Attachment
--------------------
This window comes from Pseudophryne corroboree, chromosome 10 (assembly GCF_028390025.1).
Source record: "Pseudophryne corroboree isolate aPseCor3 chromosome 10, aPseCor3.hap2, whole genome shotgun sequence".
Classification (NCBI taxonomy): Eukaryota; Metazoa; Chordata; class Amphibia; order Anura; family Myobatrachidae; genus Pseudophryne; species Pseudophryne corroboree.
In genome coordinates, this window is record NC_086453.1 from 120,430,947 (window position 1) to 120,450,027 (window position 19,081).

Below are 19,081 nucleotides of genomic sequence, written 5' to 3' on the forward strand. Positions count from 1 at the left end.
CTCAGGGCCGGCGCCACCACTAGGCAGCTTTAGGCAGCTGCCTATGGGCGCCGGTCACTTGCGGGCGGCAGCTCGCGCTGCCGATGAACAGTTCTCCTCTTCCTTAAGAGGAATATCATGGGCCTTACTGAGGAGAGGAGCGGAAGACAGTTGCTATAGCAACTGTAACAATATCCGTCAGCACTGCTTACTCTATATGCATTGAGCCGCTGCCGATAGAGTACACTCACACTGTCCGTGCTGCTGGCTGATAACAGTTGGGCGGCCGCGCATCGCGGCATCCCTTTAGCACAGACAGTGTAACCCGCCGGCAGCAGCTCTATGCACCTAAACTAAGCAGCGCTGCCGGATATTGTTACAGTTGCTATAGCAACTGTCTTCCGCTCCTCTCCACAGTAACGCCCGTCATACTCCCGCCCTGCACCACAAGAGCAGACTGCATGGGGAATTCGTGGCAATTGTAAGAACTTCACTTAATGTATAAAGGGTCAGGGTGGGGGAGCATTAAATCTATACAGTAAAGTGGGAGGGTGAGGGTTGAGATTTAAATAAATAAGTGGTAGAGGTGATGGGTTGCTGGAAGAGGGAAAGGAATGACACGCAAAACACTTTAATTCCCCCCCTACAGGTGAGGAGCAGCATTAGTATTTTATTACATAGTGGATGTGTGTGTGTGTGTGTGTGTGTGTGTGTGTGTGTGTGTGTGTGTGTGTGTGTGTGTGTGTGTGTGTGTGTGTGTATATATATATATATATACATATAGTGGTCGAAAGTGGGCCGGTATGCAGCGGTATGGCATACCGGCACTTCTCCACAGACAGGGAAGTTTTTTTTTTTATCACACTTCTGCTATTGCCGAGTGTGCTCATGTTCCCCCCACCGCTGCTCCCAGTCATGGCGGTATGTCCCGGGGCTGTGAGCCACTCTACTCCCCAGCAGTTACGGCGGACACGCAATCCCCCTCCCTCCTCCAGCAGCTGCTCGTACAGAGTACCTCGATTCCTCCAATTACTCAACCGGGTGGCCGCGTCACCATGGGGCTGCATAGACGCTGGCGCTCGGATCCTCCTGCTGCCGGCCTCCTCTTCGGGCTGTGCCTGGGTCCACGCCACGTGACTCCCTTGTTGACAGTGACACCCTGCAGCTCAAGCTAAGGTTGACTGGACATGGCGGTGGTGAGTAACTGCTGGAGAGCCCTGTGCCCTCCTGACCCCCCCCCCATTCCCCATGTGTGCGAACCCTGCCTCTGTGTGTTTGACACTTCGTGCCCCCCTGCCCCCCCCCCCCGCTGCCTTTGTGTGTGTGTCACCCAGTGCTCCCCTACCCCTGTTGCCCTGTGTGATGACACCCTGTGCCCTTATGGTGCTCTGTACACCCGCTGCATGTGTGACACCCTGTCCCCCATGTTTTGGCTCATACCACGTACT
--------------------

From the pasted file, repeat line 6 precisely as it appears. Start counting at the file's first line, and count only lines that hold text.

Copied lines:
CTCAGGGCCGGCGCCACCACTAGGCAGCTTTAGGCAGCTGCCTATGGGCGCCGGTCACTTGCGGGCGGCAGCTCGCGCTGCCGATGAACAGTTCTCCTCTTCCTTAAGAGGAATATCATGGGCCTTACTGAGGAGAGGAGCGGAAGACAGTTGCTATAGCAACTGTAACAATATCCGTCAGCACTGCTTACTCTATATGCATTGAGCCGCTGCCGATAGAGTACACTCACACTGTCCGTGCTGCTGGCTGATAACAGTTGGGCGGCCGCGCATCGCGGCATCCCTTTAGCACAGACAGTGTAACCCGCCGGCAGCAGCTCTATGCACCTAAACTAAGCAGCGCTGCCGGATATTGTTACAGTTGCTATAGCAACTGTCTTCCGCTCCTCTCCACAGTAACGCCCGTCATACTCCCGCCCTGCACCACAAGAGCAGACTGCATGGGGAATTCGTGGCAATTGTAAGAACTTCACTTAATGTATAAAGGGTCAGGGTGGGGGAGCATTAAATCTATACAGTAAAGTGGGAGGGTGAGGGTTGAGATTTAAATAAATAAGTGGTAGAGGTGATGGGTTGCTGGAAGAGGGAAAGGAATGACACGCAAAACACTTTAATTCCCCCCCTACAGGTGAGGAGCAGCATTAGTATTTTATTACATAGTGGATGTGTGTGTGTGTGTGTGTGTGTGTGTGTGTGTGTGTGTGTGTGTGTGTGTGTGTGTGTGTGTGTGTGTGTGTGTATATATATATATATATACATATAGTGGTCGAAAGTGGGCCGGTATGCAGCGGTATGGCATACCGGCACTTCTCCACAGACAGGGAAGTTTTTTTTTTTATCACACTTCTGCTATTGCCGAGTGTGCTCATGTTCCCCCCACCGCTGCTCCCAGTCATGGCGGTATGTCCCGGGGCTGTGAGCCACTCTACTCCCCAGCAGTTACGGCGGACACGCAATCCCCCTCCCTCCTCCAGCAGCTGCTCGTACAGAGTACCTCGATTCCTCCAATTACTCAACCGGGTGGCCGCGTCACCATGGGGCTGCATAGACGCTGGCGCTCGGATCCTCCTGCTGCCGGCCTCCTCTTCGGGCTGTGCCTGGGTCCACGCCACGTGACTCCCTTGTTGACAGTGACACCCTGCAGCTCAAGCTAAGGTTGACTGGACATGGCGGTGGTGAGTAACTGCTGGAGAGCCCTGTGCCCTCCTGACCCCCCCCCCATTCCCCATGTGTGCGAACCCTGCCTCTGTGTGTTTGACACTTCGTGCCCCCCTGCCCCCCCCCCCCGCTGCCTTTGTGTGTGTGTCACCCAGTGCTCCCCTACCCCTGTTGCCCTGTGTGATGACACCCTGTGCCCTTATGGTGCTCTGTACACCCGCTGCATGTGTGACACCCTGTCCCCCATGTTTTGGCTCATACCACGTACT